On December 10, 1941, the 400—man garrison on Guam was overwhelmed by 5,000 Naval Marines of the Imperial Japanese Navy in a few hours of fighting. Guam would not be the scene of fighting again until 1944.
By that time, the United States Pacific Fleet had made good their losses at Pearl Harbor and even their losses in the Solomons. It is testimony to American industry that while landings were made in Normandy, another fleet was anchored off Guam in the Marianas.
The landings began on July 21, 1944. The Americans, again using a combined Army and Marine force, ran into heavy fire on the beach. The fighting was savage, with the next two days seeing a slow march inland by the invading Americans.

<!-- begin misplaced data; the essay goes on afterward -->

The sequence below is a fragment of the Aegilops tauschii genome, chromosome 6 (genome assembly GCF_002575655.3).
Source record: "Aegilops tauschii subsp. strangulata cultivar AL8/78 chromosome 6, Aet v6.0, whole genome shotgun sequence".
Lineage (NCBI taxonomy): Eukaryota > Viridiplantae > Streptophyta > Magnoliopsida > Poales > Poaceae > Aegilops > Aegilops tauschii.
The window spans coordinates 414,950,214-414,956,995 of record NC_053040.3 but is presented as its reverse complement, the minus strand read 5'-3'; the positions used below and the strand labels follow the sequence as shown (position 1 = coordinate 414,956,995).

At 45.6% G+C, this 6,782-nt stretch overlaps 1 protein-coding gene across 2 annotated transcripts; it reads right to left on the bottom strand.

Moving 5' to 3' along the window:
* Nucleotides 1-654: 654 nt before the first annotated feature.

On the night of July 25—26, 5,000 Japanese charged the American lines, which resulted in the death of over 2,500 Japanese. The Americans both dreaded and welcomed expected Banzai charges, which often speeded up the occupation as they killed most defenders in open ground instead of prepared defensive positions. Assaulting concrete bunkers always meant more casualties.
Seabees, construction battalions that could fight with the landing force, began constructing the airfields that the B—29s would use to burn Japan’s cities. Eventually thousands of aircraft of all types would be based in the Marianas.
Japanese survivors that escaped into the jungle continued to harass the Americans. The last Japanese soldier on Guam did not surrender until the 1970s.